EDP Sciences
Free Access
Volume 414, Number 1, January IV 2004
Page(s) 117 - 122
Section Galactic structure and dynamics
DOI https://doi.org/10.1051/0004-6361:20031630

A&A 414, 117-122 (2004)
DOI: 10.1051/0004-6361:20031630

Water vapor in the starburst galaxy NGC 253: A new nuclear maser?

C. Henkel1, A. Tarchi2, 3, K. M. Menten1 and A. B. Peck4

1  Max-Planck-Institut für Radioastronomie, Auf dem Hügel 69, 53121 Bonn, Germany
2  Istituto di Radioastronomia, CNR, Via Gobetti 101, 40129 Bologna, Italy
3  Osservatorio Astronomico di Cagliari, Loc. Poggio dei Pini, Strada 54, 09012 Capoterra (CA), Italy
4  SAO/SMA Project, PO Box 824, Hilo, HI 96721, USA

(Received 18 June 2003 / Accepted 16 October 2003)

22 GHz water vapor emission was observed toward the central region of the spiral starburst galaxy NGC 253. Monitoring observations with the 100-m telescope at Effelsberg and measurements with the BnC array of the VLA reveal three distinct velocity components, all of them blueshifted with respect to the systemic velocity. The main component arises from a region close to the dynamical center and is displaced by <1´´ from the putative nuclear continuum source. The bulk of the maser emission is spread over an area not larger than $70\times50$ mas 2. Its radial velocity may be explained by masing gas that is part of a nuclear accretion disk or of a counterrotating kinematical subsystem or by gas that is entrained by the nuclear superwind or by an expanding supernova shell. A weaker feature, located ~5´´ to the northeast, is likely related to an optically obscured site of massive star formation. Another maser component, situated within the innermost few 10´´ of the galaxy, is also identified.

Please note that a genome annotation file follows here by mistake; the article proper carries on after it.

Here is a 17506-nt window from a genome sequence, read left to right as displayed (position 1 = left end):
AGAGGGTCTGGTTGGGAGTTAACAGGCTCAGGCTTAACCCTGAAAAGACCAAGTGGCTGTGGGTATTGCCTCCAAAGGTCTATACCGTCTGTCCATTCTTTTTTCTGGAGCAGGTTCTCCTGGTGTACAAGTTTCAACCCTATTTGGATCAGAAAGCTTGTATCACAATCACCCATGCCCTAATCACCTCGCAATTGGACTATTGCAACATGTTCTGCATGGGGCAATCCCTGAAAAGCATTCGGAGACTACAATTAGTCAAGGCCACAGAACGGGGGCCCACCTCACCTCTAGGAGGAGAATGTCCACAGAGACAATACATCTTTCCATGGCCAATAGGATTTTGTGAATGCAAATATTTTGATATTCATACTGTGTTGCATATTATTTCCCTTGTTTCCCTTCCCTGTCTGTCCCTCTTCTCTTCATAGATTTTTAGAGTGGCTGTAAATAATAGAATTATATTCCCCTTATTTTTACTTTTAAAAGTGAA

Key words: galaxies: active -- galaxies: individual: NGC 253 -- galaxies: ISM -- galaxies: starburst -- radio lines: galaxies

Offprint request: C. Henkel, chenkel@mpifr-bonn.mpg.de

SIMBAD Objects

© ESO 2004

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